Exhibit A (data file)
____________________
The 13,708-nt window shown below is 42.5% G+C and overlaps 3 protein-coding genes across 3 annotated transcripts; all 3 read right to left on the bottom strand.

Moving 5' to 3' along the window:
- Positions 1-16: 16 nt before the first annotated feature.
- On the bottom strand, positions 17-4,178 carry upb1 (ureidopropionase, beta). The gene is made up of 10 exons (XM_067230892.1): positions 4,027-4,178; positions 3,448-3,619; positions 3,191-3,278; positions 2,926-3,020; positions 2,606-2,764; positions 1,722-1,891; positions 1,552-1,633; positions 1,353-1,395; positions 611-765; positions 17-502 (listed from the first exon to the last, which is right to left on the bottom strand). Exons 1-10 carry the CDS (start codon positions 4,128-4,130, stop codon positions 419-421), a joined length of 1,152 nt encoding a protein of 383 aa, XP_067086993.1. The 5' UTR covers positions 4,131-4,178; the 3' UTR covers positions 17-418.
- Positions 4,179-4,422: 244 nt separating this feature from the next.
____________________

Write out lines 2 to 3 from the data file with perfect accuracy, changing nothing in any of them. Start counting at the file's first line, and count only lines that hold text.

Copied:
Moving 5' to 3' along the window:
- Positions 1-16: 16 nt before the first annotated feature.